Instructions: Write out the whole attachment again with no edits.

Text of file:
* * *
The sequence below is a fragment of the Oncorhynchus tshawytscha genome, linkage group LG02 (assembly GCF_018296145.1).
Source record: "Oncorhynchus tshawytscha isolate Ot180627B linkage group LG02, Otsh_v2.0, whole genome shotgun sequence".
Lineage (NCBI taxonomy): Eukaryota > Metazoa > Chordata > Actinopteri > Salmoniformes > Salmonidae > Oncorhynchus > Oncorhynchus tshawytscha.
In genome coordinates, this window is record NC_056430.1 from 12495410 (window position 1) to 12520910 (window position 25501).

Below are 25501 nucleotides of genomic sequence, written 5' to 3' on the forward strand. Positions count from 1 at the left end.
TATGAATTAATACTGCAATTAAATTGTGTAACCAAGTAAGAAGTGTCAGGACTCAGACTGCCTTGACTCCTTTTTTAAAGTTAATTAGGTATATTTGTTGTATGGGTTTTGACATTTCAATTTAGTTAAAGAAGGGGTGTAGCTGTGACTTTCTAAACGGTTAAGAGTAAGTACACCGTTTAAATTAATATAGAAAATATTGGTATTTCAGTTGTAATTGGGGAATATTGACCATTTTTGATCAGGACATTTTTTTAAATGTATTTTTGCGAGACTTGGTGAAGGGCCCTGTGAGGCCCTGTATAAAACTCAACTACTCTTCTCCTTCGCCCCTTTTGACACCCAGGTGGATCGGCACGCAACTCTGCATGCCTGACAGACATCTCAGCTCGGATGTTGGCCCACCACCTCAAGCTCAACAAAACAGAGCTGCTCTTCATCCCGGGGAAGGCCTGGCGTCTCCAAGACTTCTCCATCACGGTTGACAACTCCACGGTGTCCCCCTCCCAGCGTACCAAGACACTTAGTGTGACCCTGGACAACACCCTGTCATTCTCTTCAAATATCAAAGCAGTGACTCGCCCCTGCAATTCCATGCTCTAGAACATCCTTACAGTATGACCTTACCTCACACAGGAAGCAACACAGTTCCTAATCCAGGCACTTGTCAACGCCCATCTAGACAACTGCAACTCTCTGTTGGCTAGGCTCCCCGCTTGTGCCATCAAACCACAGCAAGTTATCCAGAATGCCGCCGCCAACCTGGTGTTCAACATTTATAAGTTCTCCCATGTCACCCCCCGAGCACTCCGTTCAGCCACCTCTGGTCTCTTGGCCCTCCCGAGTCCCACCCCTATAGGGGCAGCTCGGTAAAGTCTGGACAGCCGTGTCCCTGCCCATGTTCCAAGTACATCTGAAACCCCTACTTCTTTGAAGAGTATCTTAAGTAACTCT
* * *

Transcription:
The sequence below is a fragment of the Oncorhynchus tshawytscha genome, linkage group LG02 (assembly GCF_018296145.1).
Source record: "Oncorhynchus tshawytscha isolate Ot180627B linkage group LG02, Otsh_v2.0, whole genome shotgun sequence".
Lineage (NCBI taxonomy): Eukaryota > Metazoa > Chordata > Actinopteri > Salmoniformes > Salmonidae > Oncorhynchus > Oncorhynchus tshawytscha.
In genome coordinates, this window is record NC_056430.1 from 12495410 (window position 1) to 12520910 (window position 25501).

Below are 25501 nucleotides of genomic sequence, written 5' to 3' on the forward strand. Positions count from 1 at the left end.
TATGAATTAATACTGCAATTAAATTGTGTAACCAAGTAAGAAGTGTCAGGACTCAGACTGCCTTGACTCCTTTTTTAAAGTTAATTAGGTATATTTGTTGTATGGGTTTTGACATTTCAATTTAGTTAAAGAAGGGGTGTAGCTGTGACTTTCTAAACGGTTAAGAGTAAGTACACCGTTTAAATTAATATAGAAAATATTGGTATTTCAGTTGTAATTGGGGAATATTGACCATTTTTGATCAGGACATTTTTTTAAATGTATTTTTGCGAGACTTGGTGAAGGGCCCTGTGAGGCCCTGTATAAAACTCAACTACTCTTCTCCTTCGCCCCTTTTGACACCCAGGTGGATCGGCACGCAACTCTGCATGCCTGACAGACATCTCAGCTCGGATGTTGGCCCACCACCTCAAGCTCAACAAAACAGAGCTGCTCTTCATCCCGGGGAAGGCCTGGCGTCTCCAAGACTTCTCCATCACGGTTGACAACTCCACGGTGTCCCCCTCCCAGCGTACCAAGACACTTAGTGTGACCCTGGACAACACCCTGTCATTCTCTTCAAATATCAAAGCAGTGACTCGCCCCTGCAATTCCATGCTCTAGAACATCCTTACAGTATGACCTTACCTCACACAGGAAGCAACACAGTTCCTAATCCAGGCACTTGTCAACGCCCATCTAGACAACTGCAACTCTCTGTTGGCTAGGCTCCCCGCTTGTGCCATCAAACCACAGCAAGTTATCCAGAATGCCGCCGCCAACCTGGTGTTCAACATTTATAAGTTCTCCCATGTCACCCCCCGAGCACTCCGTTCAGCCACCTCTGGTCTCTTGGCCCTCCCGAGTCCCACCCCTATAGGGGCAGCTCGGTAAAGTCTGGACAGCCGTGTCCCTGCCCATGTTCCAAGTACATCTGAAACCCCTACTTCTTTGAAGAGTATCTTAAGTAACTCT